Gas Prices: How Long Will Americans Pay Exorbitant Prices?

In the week ending last Saturday, there was a 5% decrease in the amount of gas pumped into US gas stations compared to the same week a year ago, according to OPIS, which tracks gasoline prices and consumption data. That modest decline occurred with the national average price rising from $3.04 a gallon on May 29, 2021 to $4.60 a gallon on May 28 this year, according to OPIS data from AAA.

Usually when the price of a good goes up, its consumption goes down, a process known as “demand destruction.” But gasoline is what economists call “inelastic” buying, which is what it means Consumption is not significantly affected by its price.

Gasoline consumption shows no signs of slowing even in states with the highest average prices, such as California, where the statewide average is now $6.21 per gallon, the highest in the country.

“We’re seeing demand destruction around the world, but in the US it looks like people are going to be stubborn about it,” said Tom Kluza, global head of energy analysis at OPIS. “California taught us that $6.20 a gallon can be afforded.”

Kloza said the data shows drivers change their fuel Purchases for low-priced stations, such as those at large retailers Such as costco (cost), and far from the more convenient but more expensive stations owned by individual operators. He believes consumers are taking modest steps to reduce driving, such as stopping at one trip and running errands, rather than making multiple trips to different stores.
As for mobility, Klosa said it’s possible to have a lot of people Ability to work from home They started cutting back on their trips to the office. Others may use public transportation or carpool to work.
The significant increase in people working at least part-time from their homes, and the fact that the US economy has So now to restore all functions Before the pandemic, it helps explain why consumption has fallen by about 15% since 2019, when there was record use of gasoline in the United States.

But even with this 15% drop in consumption, drivers are spending much more on the pump than they were before the pandemic, with prices up 67% compared to the same period in 2019. This is a problem for the economy in general, as it can force consumers to cut back. Spend them on other items.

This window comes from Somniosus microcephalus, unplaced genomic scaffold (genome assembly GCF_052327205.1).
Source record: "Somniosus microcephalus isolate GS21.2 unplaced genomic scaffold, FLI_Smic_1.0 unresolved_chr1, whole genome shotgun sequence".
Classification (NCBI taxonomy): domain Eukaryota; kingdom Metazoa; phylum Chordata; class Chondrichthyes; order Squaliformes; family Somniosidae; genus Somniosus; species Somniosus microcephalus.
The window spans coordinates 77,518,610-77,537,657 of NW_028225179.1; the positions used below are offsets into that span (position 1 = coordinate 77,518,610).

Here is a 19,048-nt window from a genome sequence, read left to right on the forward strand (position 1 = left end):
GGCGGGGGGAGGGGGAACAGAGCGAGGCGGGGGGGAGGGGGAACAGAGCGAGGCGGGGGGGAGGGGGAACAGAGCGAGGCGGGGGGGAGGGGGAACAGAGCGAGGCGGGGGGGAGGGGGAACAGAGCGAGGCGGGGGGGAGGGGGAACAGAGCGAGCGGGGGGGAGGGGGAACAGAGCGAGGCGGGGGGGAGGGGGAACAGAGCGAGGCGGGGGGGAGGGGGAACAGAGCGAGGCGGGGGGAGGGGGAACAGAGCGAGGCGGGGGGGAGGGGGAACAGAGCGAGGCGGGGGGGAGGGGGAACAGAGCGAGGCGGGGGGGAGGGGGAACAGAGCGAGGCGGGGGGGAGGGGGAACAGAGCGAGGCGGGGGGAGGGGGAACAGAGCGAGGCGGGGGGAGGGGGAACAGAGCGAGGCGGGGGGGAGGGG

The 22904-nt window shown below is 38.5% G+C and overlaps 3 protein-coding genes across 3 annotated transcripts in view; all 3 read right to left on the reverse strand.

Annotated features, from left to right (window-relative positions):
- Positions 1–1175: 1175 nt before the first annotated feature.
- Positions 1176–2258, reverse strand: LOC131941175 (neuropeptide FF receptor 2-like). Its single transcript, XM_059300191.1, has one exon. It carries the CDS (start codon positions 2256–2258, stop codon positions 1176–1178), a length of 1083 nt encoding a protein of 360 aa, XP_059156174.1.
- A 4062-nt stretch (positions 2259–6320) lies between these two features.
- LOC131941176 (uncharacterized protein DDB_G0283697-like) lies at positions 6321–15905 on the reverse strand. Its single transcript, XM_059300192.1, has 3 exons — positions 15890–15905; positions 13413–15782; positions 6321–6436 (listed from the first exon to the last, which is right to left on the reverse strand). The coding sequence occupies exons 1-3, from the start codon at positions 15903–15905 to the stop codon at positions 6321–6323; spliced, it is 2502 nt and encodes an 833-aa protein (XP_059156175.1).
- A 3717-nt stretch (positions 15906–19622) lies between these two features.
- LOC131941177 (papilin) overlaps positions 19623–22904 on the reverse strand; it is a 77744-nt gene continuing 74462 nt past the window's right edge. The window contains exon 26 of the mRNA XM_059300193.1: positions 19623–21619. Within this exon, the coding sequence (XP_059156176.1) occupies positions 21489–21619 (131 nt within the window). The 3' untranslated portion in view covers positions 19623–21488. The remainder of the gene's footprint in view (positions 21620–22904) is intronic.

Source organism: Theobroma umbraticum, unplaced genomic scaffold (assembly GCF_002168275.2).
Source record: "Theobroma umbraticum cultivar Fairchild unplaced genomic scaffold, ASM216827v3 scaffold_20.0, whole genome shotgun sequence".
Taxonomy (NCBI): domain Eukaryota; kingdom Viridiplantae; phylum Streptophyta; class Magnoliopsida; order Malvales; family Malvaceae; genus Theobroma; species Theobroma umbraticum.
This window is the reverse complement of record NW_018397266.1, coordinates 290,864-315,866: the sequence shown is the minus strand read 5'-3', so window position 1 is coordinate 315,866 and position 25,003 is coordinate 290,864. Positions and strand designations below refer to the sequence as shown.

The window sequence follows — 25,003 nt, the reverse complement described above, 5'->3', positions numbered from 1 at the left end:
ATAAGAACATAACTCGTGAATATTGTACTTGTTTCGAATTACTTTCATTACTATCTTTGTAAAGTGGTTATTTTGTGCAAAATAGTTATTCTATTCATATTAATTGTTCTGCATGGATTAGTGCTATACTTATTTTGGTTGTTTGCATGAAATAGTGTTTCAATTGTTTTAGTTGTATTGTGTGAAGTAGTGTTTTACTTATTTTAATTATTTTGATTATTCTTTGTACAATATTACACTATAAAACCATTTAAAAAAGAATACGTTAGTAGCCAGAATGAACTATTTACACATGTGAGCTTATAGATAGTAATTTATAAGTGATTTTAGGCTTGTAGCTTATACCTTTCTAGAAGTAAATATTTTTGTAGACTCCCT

“I think people are going to be a lot more frugal with their leadership,” said Mark Zandi, chief economist at Moody’s Analytics. “The hit will be in other forms of discretionary spending.”

The typical American household buys about 90 gallons of gasoline a month, Kloza said, so raising the price from $3.04 a year ago to a record $4.72 a gallon in Thursday’s reading would cost an extra $150 a month.

The country’s overall economy is primarily driven by consumer spending, so if consumers back off on other discretionary purchases—eating out, buying clothes, vacations—it will be Zandi said there are significant headwinds, even if the country’s energy sector gets a boost as a result.

“The general rule is that every $10 increase in the price of a barrel of oil reduces a tenth of a point in gross domestic product,” Zandi added, referring to gross domestic product, the broadest measure of a country’s economic health.

Data up to April show Consumer expenses Zandi said it held up fairly well despite gasoline prices, which were already hitting record levels.

Spending at retailers other than gas stations increased 1% in April compared to March and increased 6% above April 2021, even as spending at gas stations increased 37% over the past year due to higher prices.

Why US gas prices have risen to a record high, and why they will remain high for a long time

Zandi said spending on other items is likely to be affected as gas prices continue to climb from their levels in April. This could change people’s view of the economy itself, leading to a change in behaviour, because if there is one product in which consumers are very price conscious, it is gasoline. “I think oil and gas prices play a huge role in people’s thinking, the economy and their financial situation.”

Zandi is also concerned that if oil prices continue to rise, driving up inflation, the Fed will be forced to take a more aggressive approach to raise interest rateswhich could push the economy into a recession.

“With oil prices at $115 a barrel, it’s very uncomfortable,” Zandi said. This is close to the level that was traded in oil futures contracts midday Thursday. “At $130 a barrel, we’re on edge. If the price gets to $150 a barrel, I don’t think there’s any way we can’t go into a recession.”

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